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20 August 2020 Demography of Meadow and Spotted Knapweed Populations in New York
Lindsey R. Milbrath, Jeromy Biazzo
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Centaurea stoebe subsp. micranthos (Spotted Knapweed) and the hybrid C. x moncktonii (Meadow Knapweed) are perennial forbs introduced from Europe; the latter also originated from hybridization in North America of 2 other introduced knapweed species. They are invasive in grasslands and pastures in various regions of North America, including increasingly in the Northeast. We collected data from 4 life stages on 11 different demographic rates involving germination, survival, growth, and fecundity. We monitored 4 populations of Meadow Knapweed and 3 populations of Spotted Knapweed over 3 years in New York State by marking and tracking individual plants. Both knapweeds showed moderate to high rates of seed germination, very low survival of dormant seeds, and low survival of early vegetative stages with some site-specific exceptions. Survival of older vegetative and flowering plants was generally moderate to high. The main life-history differences between knapweed taxa involved more rapid maturation to and higher mortality of the flowering stage of Spotted Knapweed, a greater tendency for Spotted Knapweed to alternate between a flowering and vegetative state, and the potential for Meadow Knapweed to grow much larger in size. Spotted Knapweed matured more slowly in New York than in more western populations. Also, the flower head-infesting fly Urophora quadrifasciata and weevils Larinus spp. were present at all study sites. These data add to the knowledge of knapweed demography and can offer insights into the continued expansion and control of these invasive plants.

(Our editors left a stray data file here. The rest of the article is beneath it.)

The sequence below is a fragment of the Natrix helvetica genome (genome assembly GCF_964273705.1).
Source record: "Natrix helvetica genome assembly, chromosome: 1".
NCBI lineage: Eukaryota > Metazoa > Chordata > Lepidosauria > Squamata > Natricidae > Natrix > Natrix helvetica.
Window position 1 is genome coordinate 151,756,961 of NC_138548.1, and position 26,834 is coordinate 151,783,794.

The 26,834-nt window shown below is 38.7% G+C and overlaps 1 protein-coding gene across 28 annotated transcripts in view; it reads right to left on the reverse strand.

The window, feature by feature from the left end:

Lindsey R. Milbrath and Jeromy Biazzo "Demography of Meadow and Spotted Knapweed Populations in New York," Northeastern Naturalist 27(3), 485-501, (20 August 2020).
Published: 20 August 2020
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